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By offering a narrative example of the dangers of certain social and political attitudes, plays like The Crucible provide a relatable and somewhat concrete model of these dangers. This can go a long way to highlighting the overlooked and un-reported sides of a political story, social attitude, etc.
We see the danger clearly when it has been humanized and put into story form, dramatized for effect and simplified down to its most significant elements.
The way stories/plays like this are able to address social issues so effectively is that they display the problems in a way that an audience is able to read/view the tragedies and problems of others from a distance and still apply the principles to their own lives. For example, the lies told by Abigail and others remind us that lying can lead to devastating consequences. Being greedy is a bad thing, as is adultery; and we can see the results in other people's lives and apply that to our own in the hopes of preventing our own personal disasters. We still do those things, of course, but at least we have been warned.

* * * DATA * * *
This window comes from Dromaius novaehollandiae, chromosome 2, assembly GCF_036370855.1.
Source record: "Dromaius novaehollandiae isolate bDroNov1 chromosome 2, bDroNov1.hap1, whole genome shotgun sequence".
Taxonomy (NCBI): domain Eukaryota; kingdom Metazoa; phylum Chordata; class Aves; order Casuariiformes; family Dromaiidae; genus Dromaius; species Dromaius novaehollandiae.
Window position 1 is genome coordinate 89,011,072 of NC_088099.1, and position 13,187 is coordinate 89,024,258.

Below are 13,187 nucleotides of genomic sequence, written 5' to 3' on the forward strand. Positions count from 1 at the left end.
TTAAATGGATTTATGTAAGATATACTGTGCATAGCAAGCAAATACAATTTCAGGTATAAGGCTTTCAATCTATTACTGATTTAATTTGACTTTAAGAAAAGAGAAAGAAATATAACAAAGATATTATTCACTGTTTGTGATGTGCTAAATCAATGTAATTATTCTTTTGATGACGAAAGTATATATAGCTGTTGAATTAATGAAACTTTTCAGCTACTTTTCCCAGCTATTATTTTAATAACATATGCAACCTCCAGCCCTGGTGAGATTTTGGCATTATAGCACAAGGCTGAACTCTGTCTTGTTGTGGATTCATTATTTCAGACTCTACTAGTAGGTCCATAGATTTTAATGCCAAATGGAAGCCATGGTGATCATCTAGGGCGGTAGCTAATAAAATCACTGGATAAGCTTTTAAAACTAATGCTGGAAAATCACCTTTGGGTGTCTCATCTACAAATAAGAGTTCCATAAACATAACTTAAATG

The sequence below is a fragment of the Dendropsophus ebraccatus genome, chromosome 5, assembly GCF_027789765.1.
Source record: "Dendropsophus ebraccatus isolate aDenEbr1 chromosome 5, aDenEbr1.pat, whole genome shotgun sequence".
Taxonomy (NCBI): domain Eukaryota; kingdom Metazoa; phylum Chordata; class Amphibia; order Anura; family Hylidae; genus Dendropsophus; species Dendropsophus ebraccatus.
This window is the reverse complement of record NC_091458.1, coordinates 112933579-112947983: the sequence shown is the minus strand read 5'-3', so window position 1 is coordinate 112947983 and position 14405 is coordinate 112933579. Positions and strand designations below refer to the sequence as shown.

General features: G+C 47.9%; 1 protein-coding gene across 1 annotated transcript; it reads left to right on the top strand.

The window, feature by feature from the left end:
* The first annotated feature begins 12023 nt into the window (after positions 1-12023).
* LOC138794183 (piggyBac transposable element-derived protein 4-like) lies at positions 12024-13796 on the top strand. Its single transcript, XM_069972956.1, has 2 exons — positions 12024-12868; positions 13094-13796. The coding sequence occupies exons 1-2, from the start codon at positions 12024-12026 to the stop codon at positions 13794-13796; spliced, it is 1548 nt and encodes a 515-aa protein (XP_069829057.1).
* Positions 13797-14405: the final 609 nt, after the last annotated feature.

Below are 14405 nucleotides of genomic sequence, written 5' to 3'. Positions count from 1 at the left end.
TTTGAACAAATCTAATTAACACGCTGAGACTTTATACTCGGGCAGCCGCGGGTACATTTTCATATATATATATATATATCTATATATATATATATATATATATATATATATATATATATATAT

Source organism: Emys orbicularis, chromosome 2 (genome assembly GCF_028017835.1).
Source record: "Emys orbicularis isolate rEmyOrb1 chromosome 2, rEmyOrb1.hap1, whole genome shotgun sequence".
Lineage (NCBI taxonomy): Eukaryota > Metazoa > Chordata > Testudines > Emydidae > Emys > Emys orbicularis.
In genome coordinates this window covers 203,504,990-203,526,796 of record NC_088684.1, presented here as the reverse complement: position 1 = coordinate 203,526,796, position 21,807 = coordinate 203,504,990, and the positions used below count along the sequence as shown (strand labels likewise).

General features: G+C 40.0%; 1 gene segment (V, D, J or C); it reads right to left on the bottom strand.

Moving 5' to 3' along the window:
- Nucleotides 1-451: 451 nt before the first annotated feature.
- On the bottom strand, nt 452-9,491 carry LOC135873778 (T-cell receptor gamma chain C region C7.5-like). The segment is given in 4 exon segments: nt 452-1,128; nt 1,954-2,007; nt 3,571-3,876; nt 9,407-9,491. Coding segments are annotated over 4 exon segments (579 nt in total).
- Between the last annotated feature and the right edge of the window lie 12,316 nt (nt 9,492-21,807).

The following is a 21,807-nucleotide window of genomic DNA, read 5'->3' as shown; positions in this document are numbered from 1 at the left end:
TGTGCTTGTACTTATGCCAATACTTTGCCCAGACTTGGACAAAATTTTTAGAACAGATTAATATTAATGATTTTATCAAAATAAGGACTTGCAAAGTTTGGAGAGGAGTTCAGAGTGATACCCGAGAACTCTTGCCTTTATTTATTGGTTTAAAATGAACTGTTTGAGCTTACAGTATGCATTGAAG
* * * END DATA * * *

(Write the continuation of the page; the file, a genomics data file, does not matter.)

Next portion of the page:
In general, tragedies like this show us the sort of impulses that drive people. Often, these impulses are connected to social issues. For example, in The Crucible a major reason that some people get accused is the fact that others want wealth and/or power. When this happens in a tragedy, it reflects the importance that people in our society place on such things. In that way, it reflects a social issue (greed, excessive desire for power) that is important in our society.
One of the way that Miller's work reflects social issues lies in its construction of power. Miller creates a setting in Salem where moral absolutes are brought into severe questions because of contingency. Miller is vociferous in his contention that the modern setting requires an examination of context before any absolutes can be offered. For example, the supposedly morally infallible idea of telling the truth is something that has to be examined in its proper context. If the government or the ruling body is corrupt, or seeks to manipulate truth for its own benefit and to its own ends, there is a reexamination of the moral absolute. Politics is a domain where individuals have to be mindful of agendas being advanced and how institutional checks can limit any manipulation of government. Miller's drama reflects this particular social element because it seeks to bring out the idea that governments can be corrupt and individuals have to be mindful of this before believing in ruling bodies' claims of authenticity and purity.
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